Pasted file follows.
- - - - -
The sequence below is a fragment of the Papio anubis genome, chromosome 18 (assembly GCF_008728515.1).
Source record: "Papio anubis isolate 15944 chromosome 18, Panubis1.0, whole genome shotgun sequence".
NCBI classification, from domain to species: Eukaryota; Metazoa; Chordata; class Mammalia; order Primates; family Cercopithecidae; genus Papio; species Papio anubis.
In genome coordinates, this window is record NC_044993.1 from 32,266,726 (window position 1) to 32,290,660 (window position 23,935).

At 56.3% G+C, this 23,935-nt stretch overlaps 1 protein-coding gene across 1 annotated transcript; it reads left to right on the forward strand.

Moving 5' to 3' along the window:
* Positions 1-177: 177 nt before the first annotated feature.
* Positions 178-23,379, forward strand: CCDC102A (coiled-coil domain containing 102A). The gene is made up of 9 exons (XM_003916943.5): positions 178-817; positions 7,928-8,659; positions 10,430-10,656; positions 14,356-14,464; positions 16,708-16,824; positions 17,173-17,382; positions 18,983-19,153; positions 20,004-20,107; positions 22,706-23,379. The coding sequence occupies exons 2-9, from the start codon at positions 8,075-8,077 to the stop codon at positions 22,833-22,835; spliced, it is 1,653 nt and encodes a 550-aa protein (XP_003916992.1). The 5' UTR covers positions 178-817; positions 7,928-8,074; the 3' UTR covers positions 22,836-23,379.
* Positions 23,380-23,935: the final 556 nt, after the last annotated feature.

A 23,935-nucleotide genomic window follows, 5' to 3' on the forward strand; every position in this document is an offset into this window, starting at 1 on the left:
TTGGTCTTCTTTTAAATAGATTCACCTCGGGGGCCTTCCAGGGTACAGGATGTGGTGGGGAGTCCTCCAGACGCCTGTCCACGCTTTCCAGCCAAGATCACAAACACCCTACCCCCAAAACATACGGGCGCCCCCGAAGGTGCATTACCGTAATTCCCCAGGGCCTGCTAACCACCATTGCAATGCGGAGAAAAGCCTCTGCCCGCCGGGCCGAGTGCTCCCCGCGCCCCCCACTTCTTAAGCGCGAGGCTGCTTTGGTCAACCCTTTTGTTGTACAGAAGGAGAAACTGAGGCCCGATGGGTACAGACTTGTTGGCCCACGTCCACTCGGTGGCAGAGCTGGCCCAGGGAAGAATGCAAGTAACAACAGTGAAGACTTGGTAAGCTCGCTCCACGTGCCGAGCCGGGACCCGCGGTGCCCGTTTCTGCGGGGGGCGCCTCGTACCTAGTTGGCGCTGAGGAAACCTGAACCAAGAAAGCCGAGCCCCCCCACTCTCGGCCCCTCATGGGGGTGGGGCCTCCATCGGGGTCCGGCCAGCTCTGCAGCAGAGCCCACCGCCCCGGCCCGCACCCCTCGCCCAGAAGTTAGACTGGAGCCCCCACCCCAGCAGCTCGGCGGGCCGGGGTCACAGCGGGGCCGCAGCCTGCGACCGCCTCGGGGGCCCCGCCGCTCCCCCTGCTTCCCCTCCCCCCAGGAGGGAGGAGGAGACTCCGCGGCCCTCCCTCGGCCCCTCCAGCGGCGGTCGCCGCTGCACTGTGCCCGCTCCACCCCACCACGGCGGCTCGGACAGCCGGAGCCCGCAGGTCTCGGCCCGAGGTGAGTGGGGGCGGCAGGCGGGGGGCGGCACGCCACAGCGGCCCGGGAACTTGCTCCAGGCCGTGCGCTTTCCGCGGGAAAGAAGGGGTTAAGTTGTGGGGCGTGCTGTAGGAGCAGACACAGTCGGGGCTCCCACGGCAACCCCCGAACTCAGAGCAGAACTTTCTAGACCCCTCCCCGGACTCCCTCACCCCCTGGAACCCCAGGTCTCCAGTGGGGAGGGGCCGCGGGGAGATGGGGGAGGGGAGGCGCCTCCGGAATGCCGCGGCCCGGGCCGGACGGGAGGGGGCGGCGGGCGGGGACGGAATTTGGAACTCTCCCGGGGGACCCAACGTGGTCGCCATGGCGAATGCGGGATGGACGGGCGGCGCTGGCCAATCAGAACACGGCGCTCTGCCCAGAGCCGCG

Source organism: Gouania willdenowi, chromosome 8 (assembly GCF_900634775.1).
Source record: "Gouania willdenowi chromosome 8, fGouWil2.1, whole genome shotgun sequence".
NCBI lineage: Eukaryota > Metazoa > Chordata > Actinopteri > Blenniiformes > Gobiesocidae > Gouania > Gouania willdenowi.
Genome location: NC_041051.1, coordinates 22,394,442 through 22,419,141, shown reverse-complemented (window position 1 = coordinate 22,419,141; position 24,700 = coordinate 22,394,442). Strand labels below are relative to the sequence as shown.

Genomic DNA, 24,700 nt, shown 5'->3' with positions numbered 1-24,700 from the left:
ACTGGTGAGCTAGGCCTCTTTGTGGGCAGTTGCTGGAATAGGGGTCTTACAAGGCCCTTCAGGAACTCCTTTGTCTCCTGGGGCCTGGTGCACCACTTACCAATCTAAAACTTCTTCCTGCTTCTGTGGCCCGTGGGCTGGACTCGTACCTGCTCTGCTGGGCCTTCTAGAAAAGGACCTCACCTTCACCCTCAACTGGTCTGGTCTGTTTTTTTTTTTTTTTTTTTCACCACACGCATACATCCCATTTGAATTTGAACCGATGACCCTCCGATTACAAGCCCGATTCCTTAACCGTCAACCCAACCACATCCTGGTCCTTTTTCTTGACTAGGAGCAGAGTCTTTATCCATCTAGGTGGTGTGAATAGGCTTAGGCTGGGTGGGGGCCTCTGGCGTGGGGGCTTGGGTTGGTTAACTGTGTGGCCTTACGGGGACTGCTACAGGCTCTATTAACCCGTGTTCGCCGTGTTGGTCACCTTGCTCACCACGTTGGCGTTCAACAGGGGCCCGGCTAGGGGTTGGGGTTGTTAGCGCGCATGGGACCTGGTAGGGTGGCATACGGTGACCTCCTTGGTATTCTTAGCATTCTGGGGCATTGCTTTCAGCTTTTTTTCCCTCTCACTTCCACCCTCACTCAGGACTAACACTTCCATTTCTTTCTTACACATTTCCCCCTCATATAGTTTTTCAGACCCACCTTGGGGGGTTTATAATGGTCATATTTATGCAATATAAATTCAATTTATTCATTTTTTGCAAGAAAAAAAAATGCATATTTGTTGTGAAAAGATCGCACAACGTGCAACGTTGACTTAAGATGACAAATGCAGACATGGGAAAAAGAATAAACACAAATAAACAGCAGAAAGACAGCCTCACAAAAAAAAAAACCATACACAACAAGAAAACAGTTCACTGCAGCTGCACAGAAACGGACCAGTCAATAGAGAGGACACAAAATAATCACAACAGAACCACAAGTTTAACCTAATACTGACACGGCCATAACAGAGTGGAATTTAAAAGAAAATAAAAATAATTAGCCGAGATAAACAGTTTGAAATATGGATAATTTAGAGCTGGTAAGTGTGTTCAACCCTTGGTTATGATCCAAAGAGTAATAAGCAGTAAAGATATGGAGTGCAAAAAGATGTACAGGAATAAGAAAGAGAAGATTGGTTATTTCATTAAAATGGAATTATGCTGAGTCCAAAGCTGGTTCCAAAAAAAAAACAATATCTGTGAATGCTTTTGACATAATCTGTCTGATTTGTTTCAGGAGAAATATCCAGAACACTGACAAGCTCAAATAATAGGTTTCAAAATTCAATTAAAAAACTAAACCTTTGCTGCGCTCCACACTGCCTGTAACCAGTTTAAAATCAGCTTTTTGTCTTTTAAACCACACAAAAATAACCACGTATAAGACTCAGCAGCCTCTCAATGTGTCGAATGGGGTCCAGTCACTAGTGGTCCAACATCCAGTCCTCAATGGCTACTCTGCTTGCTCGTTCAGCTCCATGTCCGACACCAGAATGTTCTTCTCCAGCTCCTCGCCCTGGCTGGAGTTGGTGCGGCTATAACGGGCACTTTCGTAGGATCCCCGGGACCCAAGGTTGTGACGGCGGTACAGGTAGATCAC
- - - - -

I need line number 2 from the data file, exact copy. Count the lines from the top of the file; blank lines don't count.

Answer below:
Source record: "Papio anubis isolate 15944 chromosome 18, Panubis1.0, whole genome shotgun sequence".